How to Be an Authentic Leader

“Great things in business are never done by one person.”

In 2003—the year Apple launched the iTunes music store—Steve Jobs went on 60 Minutes and explained his view of leadership.

Again and again throughout the history of effective leaders, a similar sentiment is echoed: to be an authentic leader is not to lead the most people, wield the most power, or even achieve the most outcomes. To be an authentic leader lies deeper than those surface measures, in character and emotional intelligence.

A compass to authentic leadership
Is there a “boss” that impressed upon you what it means to be a fair, just and effective leader?
Who comes into your mind when you think of power handled correctly?

Interestingly, “leader” is not first and foremost defined as a high-ranking person. In fact, the first example of a leader (n.) at Merriam-Webster, is “something that leads: such as: a primary or terminal shoot of a plant.”

This might seem odd; it is also spot-on.

To lead is to be connected and alive, as a plant’s tendrils are connected to their roots and their environment, seeking nutrients and sunlight for growth. A leader cannot exist without the living thing it’s growing out of; it cannot exist in a vacuum; it must be actively growing and interacting.

When the definition does get to human leaders, it lists them in this order: guide, conductor, military director, a commanding authority, the head of a political party (and then, somewhat inexplicably, “a horse placed in advance of the other horses of a team”).

One thing all of these associations have in common is the team aspect. Like the plant, a human leader is part and parcel of the group.

So what sets an authentic leader apart from the rest of the group?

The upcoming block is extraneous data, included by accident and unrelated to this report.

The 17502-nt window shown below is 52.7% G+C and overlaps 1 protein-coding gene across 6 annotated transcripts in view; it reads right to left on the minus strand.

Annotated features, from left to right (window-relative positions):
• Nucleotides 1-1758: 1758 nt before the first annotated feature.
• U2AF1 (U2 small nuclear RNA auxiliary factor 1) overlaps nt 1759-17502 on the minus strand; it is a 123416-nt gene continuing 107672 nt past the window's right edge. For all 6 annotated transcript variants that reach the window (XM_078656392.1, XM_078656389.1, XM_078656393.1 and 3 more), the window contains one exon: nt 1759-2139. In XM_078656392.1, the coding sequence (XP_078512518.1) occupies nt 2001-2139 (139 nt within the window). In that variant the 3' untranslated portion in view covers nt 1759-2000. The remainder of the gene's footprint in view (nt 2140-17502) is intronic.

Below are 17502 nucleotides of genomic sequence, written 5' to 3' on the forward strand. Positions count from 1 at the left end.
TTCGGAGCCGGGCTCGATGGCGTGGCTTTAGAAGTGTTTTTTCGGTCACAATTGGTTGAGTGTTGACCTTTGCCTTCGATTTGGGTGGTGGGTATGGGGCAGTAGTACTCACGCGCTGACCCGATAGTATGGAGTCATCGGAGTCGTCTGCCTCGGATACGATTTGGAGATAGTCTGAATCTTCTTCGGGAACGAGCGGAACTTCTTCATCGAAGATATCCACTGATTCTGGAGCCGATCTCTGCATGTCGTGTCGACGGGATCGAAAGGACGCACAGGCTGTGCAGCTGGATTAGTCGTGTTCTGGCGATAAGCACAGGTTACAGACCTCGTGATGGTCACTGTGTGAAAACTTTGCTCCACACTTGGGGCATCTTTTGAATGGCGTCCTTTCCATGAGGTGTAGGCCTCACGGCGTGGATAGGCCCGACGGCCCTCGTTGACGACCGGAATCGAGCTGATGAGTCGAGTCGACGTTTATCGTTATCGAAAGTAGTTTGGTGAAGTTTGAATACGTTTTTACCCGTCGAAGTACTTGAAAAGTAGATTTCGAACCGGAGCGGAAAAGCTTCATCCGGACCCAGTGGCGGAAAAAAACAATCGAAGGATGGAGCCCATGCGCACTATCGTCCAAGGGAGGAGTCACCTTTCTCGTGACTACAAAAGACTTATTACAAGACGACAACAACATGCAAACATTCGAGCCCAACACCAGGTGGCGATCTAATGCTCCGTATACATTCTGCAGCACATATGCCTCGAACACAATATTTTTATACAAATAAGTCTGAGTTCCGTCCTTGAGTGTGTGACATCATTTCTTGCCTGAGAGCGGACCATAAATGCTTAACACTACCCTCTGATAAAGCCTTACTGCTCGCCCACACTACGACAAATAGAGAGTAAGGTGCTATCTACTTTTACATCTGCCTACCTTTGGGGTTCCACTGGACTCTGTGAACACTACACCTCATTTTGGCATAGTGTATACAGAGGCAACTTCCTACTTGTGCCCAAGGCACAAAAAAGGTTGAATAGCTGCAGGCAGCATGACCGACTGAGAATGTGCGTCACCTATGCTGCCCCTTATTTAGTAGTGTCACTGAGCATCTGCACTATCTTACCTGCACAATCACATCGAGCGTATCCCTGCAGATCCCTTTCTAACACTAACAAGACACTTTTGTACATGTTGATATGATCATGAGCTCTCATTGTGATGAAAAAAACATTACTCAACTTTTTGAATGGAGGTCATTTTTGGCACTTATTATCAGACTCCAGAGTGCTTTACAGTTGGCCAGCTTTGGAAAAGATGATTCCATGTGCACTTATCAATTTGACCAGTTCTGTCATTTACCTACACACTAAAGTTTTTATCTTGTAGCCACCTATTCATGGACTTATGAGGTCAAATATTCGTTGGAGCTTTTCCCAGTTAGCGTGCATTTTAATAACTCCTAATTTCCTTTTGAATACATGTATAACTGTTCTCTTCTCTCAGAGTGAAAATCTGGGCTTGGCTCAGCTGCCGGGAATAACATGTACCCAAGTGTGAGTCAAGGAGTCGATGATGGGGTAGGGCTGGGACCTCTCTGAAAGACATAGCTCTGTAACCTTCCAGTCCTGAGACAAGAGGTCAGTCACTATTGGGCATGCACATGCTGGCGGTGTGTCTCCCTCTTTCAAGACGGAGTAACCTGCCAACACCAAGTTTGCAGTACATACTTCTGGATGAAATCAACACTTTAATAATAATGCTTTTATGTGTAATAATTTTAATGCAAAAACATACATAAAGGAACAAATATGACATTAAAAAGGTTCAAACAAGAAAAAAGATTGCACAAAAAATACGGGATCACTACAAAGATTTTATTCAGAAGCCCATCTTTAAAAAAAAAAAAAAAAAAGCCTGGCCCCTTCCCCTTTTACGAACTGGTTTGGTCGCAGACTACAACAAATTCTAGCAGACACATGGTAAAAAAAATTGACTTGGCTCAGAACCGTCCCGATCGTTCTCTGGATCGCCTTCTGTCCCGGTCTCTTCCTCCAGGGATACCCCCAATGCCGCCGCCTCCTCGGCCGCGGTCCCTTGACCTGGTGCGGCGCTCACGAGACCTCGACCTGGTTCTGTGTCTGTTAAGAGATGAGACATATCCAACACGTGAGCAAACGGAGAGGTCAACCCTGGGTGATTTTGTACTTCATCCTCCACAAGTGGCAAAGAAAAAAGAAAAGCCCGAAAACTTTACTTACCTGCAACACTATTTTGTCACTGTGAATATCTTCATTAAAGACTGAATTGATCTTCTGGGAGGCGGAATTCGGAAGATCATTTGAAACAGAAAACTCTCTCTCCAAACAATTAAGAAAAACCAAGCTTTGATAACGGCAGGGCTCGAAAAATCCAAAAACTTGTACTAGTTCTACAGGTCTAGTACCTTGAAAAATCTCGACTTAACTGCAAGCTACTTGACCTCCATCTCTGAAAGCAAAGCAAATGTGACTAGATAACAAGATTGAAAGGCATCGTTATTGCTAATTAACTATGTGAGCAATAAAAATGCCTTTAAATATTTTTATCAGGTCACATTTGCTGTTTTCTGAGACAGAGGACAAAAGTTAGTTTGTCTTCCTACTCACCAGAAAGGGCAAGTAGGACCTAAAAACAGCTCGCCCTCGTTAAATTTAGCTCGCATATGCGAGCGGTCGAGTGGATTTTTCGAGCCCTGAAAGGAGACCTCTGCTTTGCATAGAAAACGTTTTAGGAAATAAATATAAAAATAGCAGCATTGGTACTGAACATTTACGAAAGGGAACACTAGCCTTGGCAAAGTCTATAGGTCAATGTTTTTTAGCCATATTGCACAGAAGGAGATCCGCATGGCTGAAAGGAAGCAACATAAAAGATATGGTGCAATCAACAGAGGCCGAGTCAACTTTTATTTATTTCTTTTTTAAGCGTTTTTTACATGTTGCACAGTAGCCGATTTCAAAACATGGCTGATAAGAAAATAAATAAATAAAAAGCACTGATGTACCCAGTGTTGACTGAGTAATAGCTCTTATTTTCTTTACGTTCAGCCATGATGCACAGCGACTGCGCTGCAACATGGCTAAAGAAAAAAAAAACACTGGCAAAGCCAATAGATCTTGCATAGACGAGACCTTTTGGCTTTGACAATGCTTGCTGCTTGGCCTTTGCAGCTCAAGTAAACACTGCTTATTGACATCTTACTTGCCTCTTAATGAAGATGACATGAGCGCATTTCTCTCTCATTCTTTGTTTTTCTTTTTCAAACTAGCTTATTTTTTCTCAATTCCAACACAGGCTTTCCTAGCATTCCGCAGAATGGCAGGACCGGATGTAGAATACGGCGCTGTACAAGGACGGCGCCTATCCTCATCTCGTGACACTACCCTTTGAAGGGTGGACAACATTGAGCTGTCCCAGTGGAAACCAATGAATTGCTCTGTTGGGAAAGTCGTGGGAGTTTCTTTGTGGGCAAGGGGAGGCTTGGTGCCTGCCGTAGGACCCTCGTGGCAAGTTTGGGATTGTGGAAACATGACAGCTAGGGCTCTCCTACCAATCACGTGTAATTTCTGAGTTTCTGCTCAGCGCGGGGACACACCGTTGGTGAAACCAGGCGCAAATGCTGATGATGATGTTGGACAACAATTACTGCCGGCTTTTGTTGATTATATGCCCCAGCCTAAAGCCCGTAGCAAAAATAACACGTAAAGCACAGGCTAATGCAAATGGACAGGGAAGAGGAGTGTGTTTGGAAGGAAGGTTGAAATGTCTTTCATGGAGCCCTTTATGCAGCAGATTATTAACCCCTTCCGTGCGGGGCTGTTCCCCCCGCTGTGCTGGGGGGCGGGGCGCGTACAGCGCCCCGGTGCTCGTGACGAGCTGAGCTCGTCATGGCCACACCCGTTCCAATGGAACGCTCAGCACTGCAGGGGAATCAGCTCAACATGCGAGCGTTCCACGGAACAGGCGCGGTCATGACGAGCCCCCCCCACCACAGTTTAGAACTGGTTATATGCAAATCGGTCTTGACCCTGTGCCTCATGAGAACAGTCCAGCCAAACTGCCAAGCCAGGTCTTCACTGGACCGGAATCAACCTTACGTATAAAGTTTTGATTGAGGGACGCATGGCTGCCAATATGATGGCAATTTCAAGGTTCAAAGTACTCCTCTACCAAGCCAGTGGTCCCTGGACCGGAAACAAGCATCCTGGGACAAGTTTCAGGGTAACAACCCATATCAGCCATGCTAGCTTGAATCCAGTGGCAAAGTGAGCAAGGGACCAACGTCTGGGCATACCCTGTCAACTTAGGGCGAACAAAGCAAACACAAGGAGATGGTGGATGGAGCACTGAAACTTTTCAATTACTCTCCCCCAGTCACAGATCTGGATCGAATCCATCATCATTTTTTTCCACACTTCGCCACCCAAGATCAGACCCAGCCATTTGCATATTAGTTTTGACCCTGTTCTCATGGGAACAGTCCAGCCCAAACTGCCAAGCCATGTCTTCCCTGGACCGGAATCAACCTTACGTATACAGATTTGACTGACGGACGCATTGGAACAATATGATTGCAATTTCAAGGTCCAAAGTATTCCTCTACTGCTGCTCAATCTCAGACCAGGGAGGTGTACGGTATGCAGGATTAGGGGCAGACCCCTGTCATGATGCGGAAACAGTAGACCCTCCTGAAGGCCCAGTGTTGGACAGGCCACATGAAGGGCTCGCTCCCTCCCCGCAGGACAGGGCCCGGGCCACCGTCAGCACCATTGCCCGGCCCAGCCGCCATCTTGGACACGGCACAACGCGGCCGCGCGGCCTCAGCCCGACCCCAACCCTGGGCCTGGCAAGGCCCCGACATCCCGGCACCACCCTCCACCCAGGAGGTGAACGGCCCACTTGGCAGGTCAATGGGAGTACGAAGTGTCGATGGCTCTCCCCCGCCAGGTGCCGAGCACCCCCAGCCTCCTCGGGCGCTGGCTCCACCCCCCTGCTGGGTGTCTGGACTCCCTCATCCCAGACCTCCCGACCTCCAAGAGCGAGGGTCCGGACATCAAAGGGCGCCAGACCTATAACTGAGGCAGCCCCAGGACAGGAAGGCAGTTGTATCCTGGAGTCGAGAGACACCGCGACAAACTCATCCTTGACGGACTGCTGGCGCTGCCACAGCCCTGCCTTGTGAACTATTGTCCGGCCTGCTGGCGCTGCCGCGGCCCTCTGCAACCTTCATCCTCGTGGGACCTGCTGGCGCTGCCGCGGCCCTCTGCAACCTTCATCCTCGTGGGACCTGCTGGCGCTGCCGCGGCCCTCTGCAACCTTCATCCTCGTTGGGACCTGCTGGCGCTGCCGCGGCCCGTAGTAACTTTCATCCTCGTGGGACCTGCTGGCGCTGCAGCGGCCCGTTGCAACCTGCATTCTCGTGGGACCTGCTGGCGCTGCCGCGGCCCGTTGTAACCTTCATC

Authentic leaders inspire learningThis is where the idea of authenticity becomes paramount. When you encounter a true leader, you know it. Their presence is commanding but not demeaning; they forge ahead but not in the name of isolated self-interest; they are both fully connected and a beacon to look toward.

Here, the verbs in the definition of the term leader are telling. A leader by definition is someone who “directs,” “has authority,” “manages,” “presides,” and/or “goes first.”

Nowhere is force mentioned, control or even power!

When I hear the term “leader,” a boot-clad teacher with long blonde hair, two children, and the look of a former women’s water polo player comes to mind. She is wearing a grey sweater dress, standing in the basement room of a small, private college in Portland, Oregon and talking about long-form journalism. She was loud but not abrasive. She placed her students in uncomfortable situations, like shadowing their heros, to let them learn for themselves. She was technically a non-tenured Media and Society professor with a softball hobby, but she is the leader in my mind because of the way she made me feel and grow. She became my example, and now I am inspired to lead as she did.

A leader could by definition be many things—the tendons that cause physical movement; punctuation like ellipsis used to lead the eye; a lure guiding fish into a trap; a blank section at the beginning or end of a reel of film or recorded tape.

To be authentic, however, has less to do with what you’re connected to and more to do with the fact that you are indeed connected to the whole.

Perhaps the best answer to the question “how can I be an authentic leader?” is inside already. Who inspires connection and growth from you? How can you be alive, connected, and “direct” without being caught up in power?

One could slightly edit Jobs’ statement in the 2003 interview to read: “Great things are never done by one person. They are grown by an authentic leader."

For more on authentic leadership and how to be a great leader in your life and work, check out our blog "Emotional Intelligence and Empathy in Leadership."

 

Enid SEnidRSpitz.jpgpitz / Founder of V:erb
Enid is a writer and yoga instructor based in Charleston, SC. She previously lived in Portland, OR and Seattle, WA, where she was a newspaper editor and researched yoga for traumatic brain Injury. Heartmanity combines Enid's passions for social well-being, neuroscience, and yoga. When not writing or on the yoga mat, she is an avid traveller, enjoys a good whiskey, and loves being outdoors. Twitter: @enidrosalyn, Instagram: @littleyogibird.

Posted in Business and Leadership